As you know, each Varna was associated with some specific functions; for instance, priestly functions were considered the preserve of brahmins. Historians have noted a remarkable change in this matter during the transition, which is registered both in the brahmanical treatises as well as attested by foreign observers. Agriculture, which was considered earlier generally the work of the Vaishyas, now comes increasingly to be seen as the occupation of the Shudras. However, the meaning of this is not easy to understand, or rather is capable of being understood in at least three different ways. First, this has been interpreted as amounting to a marked improvement in the status of the Shudras. From being slaves, servants, and agricultural labourers they now become landholding peasants like the Vaishyas. Second, this may represent the decline in the status of peasantry as a result of extensive land grants. There was, it is said, such a downgrading of the Vaishya peasants that they were considered no different from the Shudras. Third, this could refer to the phenomenon of the absorption of tribal people in caste society as Shudra peasantry. It is of course hypothetically possible that the different statements in the sources may collectively represent insome,hithertounexplained, way the sum total of all these inferences. However, the point is that the problem of the exact correlation of this shift in Varna theory with the historical reality, especially the mutually contradictory nature of the first two inferences, has so far not been realized by historians, and needs to be sorted out.

From about the third to the post-Gupta centuries, a number of developments take place in the history of untouchability. Although the practice had been known earlier, the term ‘untouchable (asprishya) for them is used for the first time now. The number of untouchable castes increases through the period, largely through the absorption of aboriginal groups in the caste society. However, the Chandalas and the Shvapachas (literally, ‘dog-cookers’) remained the most conspicuous of them. The miserable life of these people seldom failed to attract the attention of shocked foreign observers. Early in the Gupta period, Fa Xian noticed it, and in the seventh century Xuan Zang (Hiuen-Tsang)observed, “Butchers, fishermen, public performers, executioners, and scavengers have their habitation marked by a distinguishing sign. They are forced to live outside the city and sneak along on the left when going about in the hamlets.”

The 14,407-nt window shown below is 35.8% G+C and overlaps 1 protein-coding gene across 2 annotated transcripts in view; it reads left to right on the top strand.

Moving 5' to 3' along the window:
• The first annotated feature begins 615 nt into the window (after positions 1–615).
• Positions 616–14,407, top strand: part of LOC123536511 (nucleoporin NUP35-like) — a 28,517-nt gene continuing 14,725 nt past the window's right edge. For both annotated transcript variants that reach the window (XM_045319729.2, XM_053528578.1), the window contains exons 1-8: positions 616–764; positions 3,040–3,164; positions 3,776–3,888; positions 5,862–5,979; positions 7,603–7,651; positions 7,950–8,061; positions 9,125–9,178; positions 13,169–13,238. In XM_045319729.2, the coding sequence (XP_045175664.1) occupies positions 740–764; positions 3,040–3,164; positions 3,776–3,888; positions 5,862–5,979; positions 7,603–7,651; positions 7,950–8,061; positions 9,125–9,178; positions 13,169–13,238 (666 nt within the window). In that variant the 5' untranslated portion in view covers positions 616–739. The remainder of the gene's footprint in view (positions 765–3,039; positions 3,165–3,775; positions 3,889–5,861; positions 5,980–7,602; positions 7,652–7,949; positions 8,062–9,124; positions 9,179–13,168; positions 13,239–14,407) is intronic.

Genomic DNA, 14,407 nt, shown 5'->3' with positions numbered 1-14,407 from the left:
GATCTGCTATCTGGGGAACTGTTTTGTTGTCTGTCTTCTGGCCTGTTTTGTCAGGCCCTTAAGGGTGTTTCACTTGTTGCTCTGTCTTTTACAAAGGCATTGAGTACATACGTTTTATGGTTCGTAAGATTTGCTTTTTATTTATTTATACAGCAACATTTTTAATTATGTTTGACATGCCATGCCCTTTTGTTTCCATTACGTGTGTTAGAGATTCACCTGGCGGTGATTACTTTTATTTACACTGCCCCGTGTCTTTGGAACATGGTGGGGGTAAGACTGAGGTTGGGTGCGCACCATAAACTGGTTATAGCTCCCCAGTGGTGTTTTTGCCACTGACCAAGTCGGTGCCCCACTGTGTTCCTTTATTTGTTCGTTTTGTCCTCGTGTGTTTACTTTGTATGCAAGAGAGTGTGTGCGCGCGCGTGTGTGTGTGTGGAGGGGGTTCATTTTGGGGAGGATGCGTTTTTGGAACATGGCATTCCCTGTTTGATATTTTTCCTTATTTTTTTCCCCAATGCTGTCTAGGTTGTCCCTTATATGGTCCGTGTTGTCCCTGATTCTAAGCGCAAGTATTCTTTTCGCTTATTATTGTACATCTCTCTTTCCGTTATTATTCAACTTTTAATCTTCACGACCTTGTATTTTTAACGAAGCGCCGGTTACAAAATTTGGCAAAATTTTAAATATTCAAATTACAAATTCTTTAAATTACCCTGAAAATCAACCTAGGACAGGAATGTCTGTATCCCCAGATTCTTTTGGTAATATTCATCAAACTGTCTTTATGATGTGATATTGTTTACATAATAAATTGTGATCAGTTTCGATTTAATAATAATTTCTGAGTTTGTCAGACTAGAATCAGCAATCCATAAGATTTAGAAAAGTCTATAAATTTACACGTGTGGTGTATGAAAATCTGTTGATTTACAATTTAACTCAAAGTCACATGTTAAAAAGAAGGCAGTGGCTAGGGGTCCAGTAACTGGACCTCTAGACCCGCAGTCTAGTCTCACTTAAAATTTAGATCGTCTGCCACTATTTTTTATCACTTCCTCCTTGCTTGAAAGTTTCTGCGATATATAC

The practice of slavery seems to have continued without much remarkable change. This may be inferred from the treatment of the subject in the legal digests called shastras: the topic is treated in more or less the same manner in a Gupta-period work as in a twelfth-century one, the Mitakshara, which is otherwise very particular about recording change. Slaves seem to have mainly been used as domestic labour.

As with the other social groups, the status of women did not remain unchanged during the transition to the early medieval period. The changes that are noticed mainly pertain to the womenfolk of the upper classes of society; of course these changes did not occur uniformly everywhere. The brahmanical attitudes betray certain unmistakable tendencies of further depreciation of women’s status, one of the most intolerable things being a woman’s attempt to have independence (svatantrya). There was an increasing tendency to club them together with either property or Shudras, just the Chandalas were coming to be bracketed with dogs and donkeys. Post-puberty marriages were deprecated, with one authority prescribing the age of the bride as one-third of the bridegroom’s. Wives would considerably outlive husbands in such cases, and detailed provisions were accordingly made for regulating the lives of widows. An extreme provision was that she should become a sati, i.e. commit suicide with her husband’ dead body on the funeral pyre (or without it if it had already perished, as Harsha’s sister Rajyashri tried to do). Although not unknown in the earlier periods, the practice of sati gained ground steadily in early medieval times as instances of it begin to multiply. However, this did not win universal approval even in Brahmanism. Banbhatta and Shudraka, the leading literary figures of the times, criticised it strongly, and the strongest protest was beginning to develop in tantrism, which was to declare it a most sinful act.

A general indication of the depreciation in the social standing of upper caste women is the deliberate erasure of their pre-marital identity after marriage. Till the Gupta period there is evidence that a woman did not need to lose her gotra identity and affiliation after marriage; thereafter, however, such marriages seem to have gone ‘gradually gone out of use, at least among the ordinary people’.

Sometimes a certain ‘improvement’ in the status of women in early medieval times is perceived in the fact that they were allowed, like the Shudras, to listen to certain religious texts and worship deities. However, this seems to have served, by making them religious-minded, mainly to strengthen the brahmanical religions and enhance the income of the officiating priests rather than to improve the quality of women’s lives. Much cannot also be made of the increase in the scope of stridhana, i.e. the wealth that a women could receive as a gift, for this did little to empower them in relation to men; their dependence and helplessness remained unaffected. While some authorities tried to get inheritance rights for the widow or daughter of a man dying sonless, actual historical instances make it clear that their prescriptions were routinely disregarded in favour of the contrary opinion by the early medieval kings, who would confiscate the property of such persons except for some privileged few; this provision, however, like those against widow remarriage and advocating sati, did not apply to the women of Shudra Varna.In fact, as in the previous and following periods, women of the labouring masses, simply for the reason that they had to work in the fields, pastures, etc. along with men in order to keep body and soul together, could not be subjected to the same kind of subordination and helplessness as was the fate of women of the privileged classes.